[First night bus outside Piccadilly Station 1913]
Hedonists, rat catchers, jazz-lovers and hacks help London come alive after dark at Night Shift, an illuminating new exhibition at London Transport Museum celebrating the nocturnal lives of Londoners and the transport heritage that has met their needs since 1913.
Night Shift – London After Dark sees the Museum’s curators delve deep into the history of travel after dark, reflecting on the capital’s glittering nightlife as well as the darker wartime years.
[The most pleasant way to the theatres, artists unknown, 1909]
Designed to entice pleasure-seekers, brilliant posters from the Museum’s archives highlight the rise of the West End and the growth of the leisure economy, while evocative archive photographs and films document the transport needs of the night workers of Fleet Street and the subterranean lives of rat catchers and ‘fluffers’.
[The road to pleasure, artists unknown, 1909]
From Tube sheltering in the Second World War to the burgeoning 1980s clubbing scene, through to hard hitting safety campaigns and the new possibilities of neon, the exhibition explores London’s night transport from the spread of electric power through the jazz age to the present day and beyond, offering real insight into the history and future of the vast transport network that weaves its way throughout London once dusk has fallen, yet many Londoners never see.
[Mosaic artwork 1987.2 Trevor Caley 1986 Theatre travelcard]
The exhibition features six focuses, moving through time, beginning with the transformation wrought by electricity:
- The pleasure seekers and shift workers – electricity fundamentally changed how Londoners were able to use their city for play and work, from the enticing bright lights of theatreland to the capital’s first ever night shift workers.
- Brighter London – the end of the First World War saw light flood into the city again as people were persuaded to reclaim their city. Jazz shows prevailed and flood lighting became a form of entertainment, with zoos and even Underground stations being completely lit up. This section of the exhibition features London’s most experimental after dark Tube station, Sudbury Town, which had a huge neon sign until 1958.
- Blackout – travel during the Second World War was dramatically different from the lit-up pre-war years. Posters shied away from bright lights, focussing on the darkness of the blackout and helping Londoners travel safely throughout the city, abiding by the capital’s strict curfews.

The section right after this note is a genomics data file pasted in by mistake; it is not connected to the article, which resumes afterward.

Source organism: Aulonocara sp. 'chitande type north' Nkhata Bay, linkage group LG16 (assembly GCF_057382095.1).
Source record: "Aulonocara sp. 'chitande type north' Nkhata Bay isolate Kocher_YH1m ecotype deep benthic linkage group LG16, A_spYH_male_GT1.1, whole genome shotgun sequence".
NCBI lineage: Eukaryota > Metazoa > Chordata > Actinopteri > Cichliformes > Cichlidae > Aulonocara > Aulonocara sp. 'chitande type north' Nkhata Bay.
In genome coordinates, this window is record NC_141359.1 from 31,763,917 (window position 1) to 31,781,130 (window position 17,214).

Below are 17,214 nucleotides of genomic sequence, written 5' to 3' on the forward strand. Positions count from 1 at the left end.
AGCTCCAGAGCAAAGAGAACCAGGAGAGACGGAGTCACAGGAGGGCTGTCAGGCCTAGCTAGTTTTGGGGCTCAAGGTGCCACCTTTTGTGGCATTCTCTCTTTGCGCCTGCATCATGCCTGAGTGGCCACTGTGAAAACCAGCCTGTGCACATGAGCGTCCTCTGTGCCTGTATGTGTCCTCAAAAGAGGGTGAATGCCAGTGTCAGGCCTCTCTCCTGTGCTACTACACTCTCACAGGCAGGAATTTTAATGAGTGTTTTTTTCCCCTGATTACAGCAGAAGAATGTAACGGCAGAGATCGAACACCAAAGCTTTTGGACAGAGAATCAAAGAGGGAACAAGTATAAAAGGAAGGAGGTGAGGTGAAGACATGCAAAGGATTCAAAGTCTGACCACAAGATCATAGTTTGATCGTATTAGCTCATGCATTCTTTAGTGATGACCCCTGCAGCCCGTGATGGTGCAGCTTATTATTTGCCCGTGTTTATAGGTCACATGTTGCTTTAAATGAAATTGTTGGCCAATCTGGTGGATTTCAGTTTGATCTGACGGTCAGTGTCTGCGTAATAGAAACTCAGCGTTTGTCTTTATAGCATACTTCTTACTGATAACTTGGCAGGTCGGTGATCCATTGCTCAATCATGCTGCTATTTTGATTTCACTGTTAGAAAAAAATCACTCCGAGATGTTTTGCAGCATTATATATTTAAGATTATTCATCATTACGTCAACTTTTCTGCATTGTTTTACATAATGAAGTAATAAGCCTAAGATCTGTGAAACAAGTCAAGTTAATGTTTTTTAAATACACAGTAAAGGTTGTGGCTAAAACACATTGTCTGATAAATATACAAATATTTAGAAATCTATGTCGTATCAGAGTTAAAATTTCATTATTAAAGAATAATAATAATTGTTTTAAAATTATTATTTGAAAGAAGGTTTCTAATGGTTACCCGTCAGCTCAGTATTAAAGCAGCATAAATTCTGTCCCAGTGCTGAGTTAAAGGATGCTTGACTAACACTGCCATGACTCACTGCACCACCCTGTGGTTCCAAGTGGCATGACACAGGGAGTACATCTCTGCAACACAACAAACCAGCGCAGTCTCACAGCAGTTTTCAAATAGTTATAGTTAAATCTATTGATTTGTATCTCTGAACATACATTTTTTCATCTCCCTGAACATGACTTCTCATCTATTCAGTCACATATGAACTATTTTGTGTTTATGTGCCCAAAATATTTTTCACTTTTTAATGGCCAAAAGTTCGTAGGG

- Never had it so good – following the Second World War, London saw an increase in prosperity, with cars increasing in number on the city’s streets, and the use of public transport decreasing as a result. This section also shows the night maintenance to Underground stations and tunnels that became so crucial when people used them as air-raid shelters.
- Nightclubbing – London Transport discovers that it has a new audience – the ‘disco goers’ – and launches a campaign to target the city’s night clubbers and dwellers. The night bus routes start to expand into the network we know today.
- 24-hour City – This space comprises contemporary interpretations of the city after dark, featuring a newly created kirigami by artist Marc Hagan-Guirey aka ‘Paper Dandy’. The piece has been produced in conjunction with the National Theatre’s production of The Curious Incident of the Dog in the Night-Time.
Night Shift – London After Dark runs from now till 10 April 2016. The individual ticket price is £16 and a special London by Design Pass is available at just £20, allowing visitors the chance to view the Night Shift exhibition as well as other great events and exhibitions throughout the London by Design Season.
One event which caught our attention from the Night Shift –London After Dark, Events Programme was the film screening of Piccadilly (1929) which takes place on Tuesday 1 December at the Cubic Theatre, London Transport Museum, Covent Garden Piazza, WC2E 7BB.
Piccadilly (1929) is a special screening of a beautifully-restored representation of Jazz Age London. The story of a scullery maid working in a nightclub, who becomes the Capital’s sweetheart. The film, restored by the BFI National Film and Television Archive, will be accompanied by live music from leading silent film accompanist, Stephen Horne.
Click here for further details
Time: 18.30 – 21.30 // Entry: £15 (£12 concessions, not covered by London by Design pass)
For advance booking information, call +44 (0)20 7565 7298
London Transport Museum (Covent Garden Piazza [south east corner] London, WC2E 7BB)